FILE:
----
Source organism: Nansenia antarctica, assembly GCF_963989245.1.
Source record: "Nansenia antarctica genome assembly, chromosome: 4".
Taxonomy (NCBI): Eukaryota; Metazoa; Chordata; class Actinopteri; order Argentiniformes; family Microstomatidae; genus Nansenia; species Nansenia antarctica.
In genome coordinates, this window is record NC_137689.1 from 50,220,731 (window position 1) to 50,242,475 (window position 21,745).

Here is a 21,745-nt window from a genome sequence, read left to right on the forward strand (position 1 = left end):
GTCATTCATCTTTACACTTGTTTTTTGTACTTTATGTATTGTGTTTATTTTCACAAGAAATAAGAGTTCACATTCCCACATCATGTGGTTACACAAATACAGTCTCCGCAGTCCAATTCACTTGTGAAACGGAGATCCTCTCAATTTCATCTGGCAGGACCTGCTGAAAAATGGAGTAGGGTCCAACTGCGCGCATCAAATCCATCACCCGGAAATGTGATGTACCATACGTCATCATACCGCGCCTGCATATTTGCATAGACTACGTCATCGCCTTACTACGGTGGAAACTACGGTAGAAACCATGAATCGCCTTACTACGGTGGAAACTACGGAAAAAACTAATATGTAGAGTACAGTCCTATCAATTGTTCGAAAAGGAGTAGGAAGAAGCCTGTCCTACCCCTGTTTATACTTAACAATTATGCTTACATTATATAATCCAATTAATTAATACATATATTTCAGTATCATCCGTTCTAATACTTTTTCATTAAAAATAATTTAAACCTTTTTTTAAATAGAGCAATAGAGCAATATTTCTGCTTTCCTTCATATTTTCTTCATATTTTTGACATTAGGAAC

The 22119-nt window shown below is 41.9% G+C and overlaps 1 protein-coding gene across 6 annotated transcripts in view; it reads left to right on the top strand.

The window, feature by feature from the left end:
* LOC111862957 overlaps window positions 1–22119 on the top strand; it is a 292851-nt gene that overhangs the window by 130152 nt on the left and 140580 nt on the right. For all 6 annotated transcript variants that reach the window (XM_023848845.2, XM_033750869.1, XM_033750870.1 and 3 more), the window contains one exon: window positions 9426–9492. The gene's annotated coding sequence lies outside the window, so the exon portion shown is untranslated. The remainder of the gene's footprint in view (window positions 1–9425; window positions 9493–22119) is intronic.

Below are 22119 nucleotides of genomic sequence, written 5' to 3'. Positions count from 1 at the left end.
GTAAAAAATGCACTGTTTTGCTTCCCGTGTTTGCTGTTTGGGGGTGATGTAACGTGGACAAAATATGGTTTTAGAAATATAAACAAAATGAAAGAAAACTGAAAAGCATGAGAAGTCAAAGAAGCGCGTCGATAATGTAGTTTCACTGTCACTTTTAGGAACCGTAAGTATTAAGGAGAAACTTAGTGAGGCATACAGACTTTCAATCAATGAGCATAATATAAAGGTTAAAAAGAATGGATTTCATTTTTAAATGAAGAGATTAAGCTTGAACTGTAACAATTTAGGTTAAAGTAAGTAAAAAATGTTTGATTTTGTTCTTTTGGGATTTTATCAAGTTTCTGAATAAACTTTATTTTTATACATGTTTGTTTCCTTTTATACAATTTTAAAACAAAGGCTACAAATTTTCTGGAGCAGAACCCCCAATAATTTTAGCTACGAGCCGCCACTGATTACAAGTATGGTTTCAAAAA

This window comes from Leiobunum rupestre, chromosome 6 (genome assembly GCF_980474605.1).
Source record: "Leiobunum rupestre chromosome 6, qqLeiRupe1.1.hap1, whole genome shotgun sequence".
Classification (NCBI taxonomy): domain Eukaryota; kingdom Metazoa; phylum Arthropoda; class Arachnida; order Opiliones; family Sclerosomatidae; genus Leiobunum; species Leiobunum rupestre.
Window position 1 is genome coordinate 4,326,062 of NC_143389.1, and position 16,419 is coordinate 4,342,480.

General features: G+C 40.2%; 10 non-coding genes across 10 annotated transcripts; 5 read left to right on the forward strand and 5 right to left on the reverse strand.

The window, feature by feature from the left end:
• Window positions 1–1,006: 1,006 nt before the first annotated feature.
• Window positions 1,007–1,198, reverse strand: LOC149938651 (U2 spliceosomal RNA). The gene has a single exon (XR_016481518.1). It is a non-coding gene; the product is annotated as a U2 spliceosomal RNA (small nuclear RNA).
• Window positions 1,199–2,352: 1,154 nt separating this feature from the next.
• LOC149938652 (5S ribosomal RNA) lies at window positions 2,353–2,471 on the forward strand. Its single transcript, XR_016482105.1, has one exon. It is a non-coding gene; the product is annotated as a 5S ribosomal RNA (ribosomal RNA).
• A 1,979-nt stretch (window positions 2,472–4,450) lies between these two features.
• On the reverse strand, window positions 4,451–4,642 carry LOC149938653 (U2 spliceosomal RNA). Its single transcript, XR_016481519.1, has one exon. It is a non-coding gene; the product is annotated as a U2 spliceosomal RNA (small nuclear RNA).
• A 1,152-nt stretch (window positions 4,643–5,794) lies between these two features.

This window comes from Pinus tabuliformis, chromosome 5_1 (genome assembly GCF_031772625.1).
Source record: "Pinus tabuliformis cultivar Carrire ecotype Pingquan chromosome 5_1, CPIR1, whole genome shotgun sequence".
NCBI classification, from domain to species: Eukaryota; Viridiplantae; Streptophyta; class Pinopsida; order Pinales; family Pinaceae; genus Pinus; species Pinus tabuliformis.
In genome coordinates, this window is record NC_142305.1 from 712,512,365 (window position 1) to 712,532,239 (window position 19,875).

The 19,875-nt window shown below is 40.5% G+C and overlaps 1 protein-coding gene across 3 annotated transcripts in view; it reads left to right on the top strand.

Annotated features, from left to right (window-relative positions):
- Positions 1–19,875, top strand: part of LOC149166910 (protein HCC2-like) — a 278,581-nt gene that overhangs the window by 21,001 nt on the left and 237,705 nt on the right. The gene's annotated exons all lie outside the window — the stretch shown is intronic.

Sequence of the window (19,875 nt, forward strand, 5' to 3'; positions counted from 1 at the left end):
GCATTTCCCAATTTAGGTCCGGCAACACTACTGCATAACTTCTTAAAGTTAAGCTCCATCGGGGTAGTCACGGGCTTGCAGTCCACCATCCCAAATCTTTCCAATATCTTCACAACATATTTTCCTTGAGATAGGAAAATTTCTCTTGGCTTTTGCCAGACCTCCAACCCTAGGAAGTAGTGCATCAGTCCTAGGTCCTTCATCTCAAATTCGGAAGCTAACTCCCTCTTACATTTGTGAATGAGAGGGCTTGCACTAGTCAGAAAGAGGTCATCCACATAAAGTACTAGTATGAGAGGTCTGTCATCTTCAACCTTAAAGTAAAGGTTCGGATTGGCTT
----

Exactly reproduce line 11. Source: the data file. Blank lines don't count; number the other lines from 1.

GTAAAAAATGCACTGTTTTGCTTCCCGTGTTTGCTGTTTGGGGGTGATGTAACGTGGACAAAATATGGTTTTAGAAATATAAACAAAATGAAAGAAAACTGAAAAGCATGAGAAGTCAAAGAAGCGCGTCGATAATGTAGTTTCACTGTCACTTTTAGGAACCGTAAGTATTAAGGAGAAACTTAGTGAGGCATACAGACTTTCAATCAATGAGCATAATATAAAGGTTAAAAAGAATGGATTTCATTTTTAAATGAAGAGATTAAGCTTGAACTGTAACAATTTAGGTTAAAGTAAGTAAAAAATGTTTGATTTTGTTCTTTTGGGATTTTATCAAGTTTCTGAATAAACTTTATTTTTATACATGTTTGTTTCCTTTTATACAATTTTAAAACAAAGGCTACAAATTTTCTGGAGCAGAACCCCCAATAATTTTAGCTACGAGCCGCCACTGATTACAAGTATGGTTTCAAAAA